You’re likely only pushing your earwax further into your ear canal—potentially leading to serious harm to your hearing.
Welcome to your daily roundup of important health news
Every day, an estimated 6,800 new peer-reviewed academic articles are published. That’s a whole lot of science to wade through—but don’t fret. We’ll do the legwork for you, each and every morning. Here’s your daily dose of the latest discoveries from journals, research institutions, and news outlets from around the world.
Keep the Q-Tips Out Of Your Ears
Your mom was right—keep anything smaller than your elbow out of your ears. That comes from updated guidelines published in Otolaryngology–Head and Neck Surgery. Using things like cotton swabs, hair pins, toothpicks, or car keys to remove earwax can cause cuts in your ear, a perforation of your eardrum, or a dislocation of your hearing bones, which can lead to problems like hearing loss, dizziness, or ringing in your ears. Plus, you’re likely only pushing your earwax further into your ear canal—potentially leading to serious harm to your hearing.
Eat Your Fatty Fish
More evidence that omega-3 fatty acids can help your health: Taking in more of the fatty acids EPA and DHA can reduce heart disease risk in people with high triglycerides by 16 percent, and in people with high LDL cholesterol (bad cholesterol) by 14 percent, a meta-analysis of 34 studies concluded. Work on including more EPA and DHA omega-3 fatty acids in your diet by eating more oily fish like salmon or tuna.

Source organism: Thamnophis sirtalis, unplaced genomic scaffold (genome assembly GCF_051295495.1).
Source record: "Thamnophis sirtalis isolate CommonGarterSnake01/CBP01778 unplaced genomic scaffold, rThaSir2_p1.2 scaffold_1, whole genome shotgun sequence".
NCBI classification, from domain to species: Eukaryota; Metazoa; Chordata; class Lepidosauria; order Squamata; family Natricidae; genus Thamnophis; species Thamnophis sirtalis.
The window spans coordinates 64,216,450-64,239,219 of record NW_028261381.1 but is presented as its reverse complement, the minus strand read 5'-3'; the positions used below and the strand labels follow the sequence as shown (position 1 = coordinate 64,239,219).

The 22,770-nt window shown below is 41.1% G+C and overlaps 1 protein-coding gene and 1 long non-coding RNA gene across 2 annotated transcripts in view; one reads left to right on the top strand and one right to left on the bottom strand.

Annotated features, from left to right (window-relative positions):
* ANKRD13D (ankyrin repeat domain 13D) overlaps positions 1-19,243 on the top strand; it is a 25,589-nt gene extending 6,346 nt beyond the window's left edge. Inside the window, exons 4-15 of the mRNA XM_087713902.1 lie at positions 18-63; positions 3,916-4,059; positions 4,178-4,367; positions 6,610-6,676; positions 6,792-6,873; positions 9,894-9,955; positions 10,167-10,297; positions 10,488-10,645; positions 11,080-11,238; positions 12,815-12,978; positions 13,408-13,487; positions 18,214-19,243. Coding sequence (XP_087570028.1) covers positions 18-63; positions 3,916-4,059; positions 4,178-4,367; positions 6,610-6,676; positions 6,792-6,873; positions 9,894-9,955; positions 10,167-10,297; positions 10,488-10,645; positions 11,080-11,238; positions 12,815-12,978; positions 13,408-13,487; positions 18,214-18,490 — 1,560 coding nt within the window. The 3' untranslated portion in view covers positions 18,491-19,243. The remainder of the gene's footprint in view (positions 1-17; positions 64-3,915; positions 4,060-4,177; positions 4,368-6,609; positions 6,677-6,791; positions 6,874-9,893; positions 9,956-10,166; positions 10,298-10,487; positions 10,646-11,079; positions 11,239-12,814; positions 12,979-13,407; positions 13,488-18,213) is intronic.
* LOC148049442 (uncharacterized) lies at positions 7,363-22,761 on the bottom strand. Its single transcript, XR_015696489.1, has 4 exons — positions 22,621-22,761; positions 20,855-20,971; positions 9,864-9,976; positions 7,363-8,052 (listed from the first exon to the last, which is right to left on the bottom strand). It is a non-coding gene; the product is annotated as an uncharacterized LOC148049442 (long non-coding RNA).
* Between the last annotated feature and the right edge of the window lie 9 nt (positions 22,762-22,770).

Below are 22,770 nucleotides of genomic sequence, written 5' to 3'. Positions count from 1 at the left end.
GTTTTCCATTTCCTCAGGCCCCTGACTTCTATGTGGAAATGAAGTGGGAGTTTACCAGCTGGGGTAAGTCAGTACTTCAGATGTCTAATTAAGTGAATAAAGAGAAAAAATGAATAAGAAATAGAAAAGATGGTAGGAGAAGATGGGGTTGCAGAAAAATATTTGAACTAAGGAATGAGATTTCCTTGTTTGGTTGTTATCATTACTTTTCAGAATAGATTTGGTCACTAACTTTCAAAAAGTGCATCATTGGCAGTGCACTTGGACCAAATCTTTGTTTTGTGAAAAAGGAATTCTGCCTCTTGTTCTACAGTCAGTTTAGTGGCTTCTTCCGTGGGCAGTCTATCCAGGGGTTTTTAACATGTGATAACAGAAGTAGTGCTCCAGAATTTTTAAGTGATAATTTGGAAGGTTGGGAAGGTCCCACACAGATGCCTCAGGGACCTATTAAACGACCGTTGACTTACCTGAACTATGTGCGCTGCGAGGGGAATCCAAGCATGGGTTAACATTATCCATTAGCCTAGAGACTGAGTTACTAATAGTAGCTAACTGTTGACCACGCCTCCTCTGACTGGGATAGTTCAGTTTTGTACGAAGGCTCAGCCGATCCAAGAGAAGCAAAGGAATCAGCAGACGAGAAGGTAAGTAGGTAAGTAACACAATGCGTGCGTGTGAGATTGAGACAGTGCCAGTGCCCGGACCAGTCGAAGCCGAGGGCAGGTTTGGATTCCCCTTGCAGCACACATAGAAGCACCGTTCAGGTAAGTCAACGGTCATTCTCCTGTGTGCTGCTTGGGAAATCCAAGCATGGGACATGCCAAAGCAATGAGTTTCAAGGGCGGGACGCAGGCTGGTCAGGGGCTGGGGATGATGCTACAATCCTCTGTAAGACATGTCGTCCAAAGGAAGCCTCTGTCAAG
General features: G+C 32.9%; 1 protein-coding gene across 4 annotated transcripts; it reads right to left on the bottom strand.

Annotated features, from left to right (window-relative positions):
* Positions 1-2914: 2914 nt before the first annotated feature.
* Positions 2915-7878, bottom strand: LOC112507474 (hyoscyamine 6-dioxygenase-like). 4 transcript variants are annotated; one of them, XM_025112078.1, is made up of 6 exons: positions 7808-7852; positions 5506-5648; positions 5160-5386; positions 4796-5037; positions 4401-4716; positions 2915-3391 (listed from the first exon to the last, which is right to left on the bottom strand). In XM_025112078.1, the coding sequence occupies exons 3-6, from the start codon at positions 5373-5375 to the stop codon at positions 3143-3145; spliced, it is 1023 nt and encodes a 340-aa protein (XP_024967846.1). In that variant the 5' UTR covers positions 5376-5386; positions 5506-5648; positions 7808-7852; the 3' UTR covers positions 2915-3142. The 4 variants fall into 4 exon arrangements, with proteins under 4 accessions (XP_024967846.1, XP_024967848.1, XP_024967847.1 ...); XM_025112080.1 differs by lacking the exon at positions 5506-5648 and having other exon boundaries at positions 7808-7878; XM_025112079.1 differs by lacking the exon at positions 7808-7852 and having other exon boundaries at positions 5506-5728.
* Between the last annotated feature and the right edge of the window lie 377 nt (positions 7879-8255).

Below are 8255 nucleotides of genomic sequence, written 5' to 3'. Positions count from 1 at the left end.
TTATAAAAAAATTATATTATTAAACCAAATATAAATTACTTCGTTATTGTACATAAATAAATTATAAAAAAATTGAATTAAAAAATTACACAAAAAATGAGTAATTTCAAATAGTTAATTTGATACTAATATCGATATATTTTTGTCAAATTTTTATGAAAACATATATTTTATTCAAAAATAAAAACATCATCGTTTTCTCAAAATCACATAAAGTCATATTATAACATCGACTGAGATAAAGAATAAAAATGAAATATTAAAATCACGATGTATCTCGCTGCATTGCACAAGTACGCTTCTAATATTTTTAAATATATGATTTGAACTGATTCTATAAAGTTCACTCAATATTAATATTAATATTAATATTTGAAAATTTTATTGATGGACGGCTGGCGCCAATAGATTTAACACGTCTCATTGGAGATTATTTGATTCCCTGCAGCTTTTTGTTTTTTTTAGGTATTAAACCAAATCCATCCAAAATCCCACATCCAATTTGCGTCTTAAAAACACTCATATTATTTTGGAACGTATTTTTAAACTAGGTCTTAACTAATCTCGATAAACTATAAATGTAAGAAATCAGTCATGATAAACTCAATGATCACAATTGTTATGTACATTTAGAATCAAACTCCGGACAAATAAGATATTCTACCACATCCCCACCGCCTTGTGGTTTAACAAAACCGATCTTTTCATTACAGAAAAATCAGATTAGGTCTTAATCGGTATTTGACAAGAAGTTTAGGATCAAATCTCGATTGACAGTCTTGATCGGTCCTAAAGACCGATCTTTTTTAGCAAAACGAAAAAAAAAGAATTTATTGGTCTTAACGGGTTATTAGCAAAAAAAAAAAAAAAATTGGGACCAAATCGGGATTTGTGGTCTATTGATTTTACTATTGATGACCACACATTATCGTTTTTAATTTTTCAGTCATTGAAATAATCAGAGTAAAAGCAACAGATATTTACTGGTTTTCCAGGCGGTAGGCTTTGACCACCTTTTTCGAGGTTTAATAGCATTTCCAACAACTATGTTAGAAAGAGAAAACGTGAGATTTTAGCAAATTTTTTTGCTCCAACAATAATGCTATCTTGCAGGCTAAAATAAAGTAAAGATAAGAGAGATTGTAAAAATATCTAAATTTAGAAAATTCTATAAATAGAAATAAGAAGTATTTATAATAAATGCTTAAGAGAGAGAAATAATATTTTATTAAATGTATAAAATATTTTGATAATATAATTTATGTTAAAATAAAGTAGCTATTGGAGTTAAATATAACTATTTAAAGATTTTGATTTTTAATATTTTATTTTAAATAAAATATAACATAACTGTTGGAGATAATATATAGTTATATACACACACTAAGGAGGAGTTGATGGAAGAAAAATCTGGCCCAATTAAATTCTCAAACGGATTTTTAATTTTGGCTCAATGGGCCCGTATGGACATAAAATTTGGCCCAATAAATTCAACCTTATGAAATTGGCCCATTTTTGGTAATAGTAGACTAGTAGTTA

Switch Up Your Workout
Ever wonder why you’re not seeing results from your workouts? You might be a non-responder to that kind of training, a new study from Canada reports. But the good news is, it’s likely that switching up your routine will help. In the study, many of those who didn’t show aerobic improvements after three weeks of endurance training did experience benefits after the same amount of high intensity interval training—and vice versa. That means you’re probably not a true non-responder to all exercise—you just need a different training protocol, the researchers write.
Lose Weight to Help Your Kids
A bulging gut doesn’t just affect you—your kids might suffer, too. Children with obese dads were 75 percent more likely to fail a test that measured how well they’re able to interact with others, a new study in the journal Pediatrics found. And the risk grows if your partner is obese, too. Kids with two obese parents were nearly three times as likely to fail a test of problem solving. So start a diet and exercise program together—you’re more likely to successfully lose weight if your partner is making changes too, as we previously reported.
Check Out Your New Organ
Scientists have just “discovered” a new organ hanging out in your digestive system. It’s called the mesentery, and it attaches your intestine to your abdominal wall to hold everything in place. Previously, scientists thought it was a bunch of different structures, but a new review in The Lancet Gastroenterology & Hepatology now concludes that it’s actually one, continuous piece—allowing it to be considered our body’s newest organ.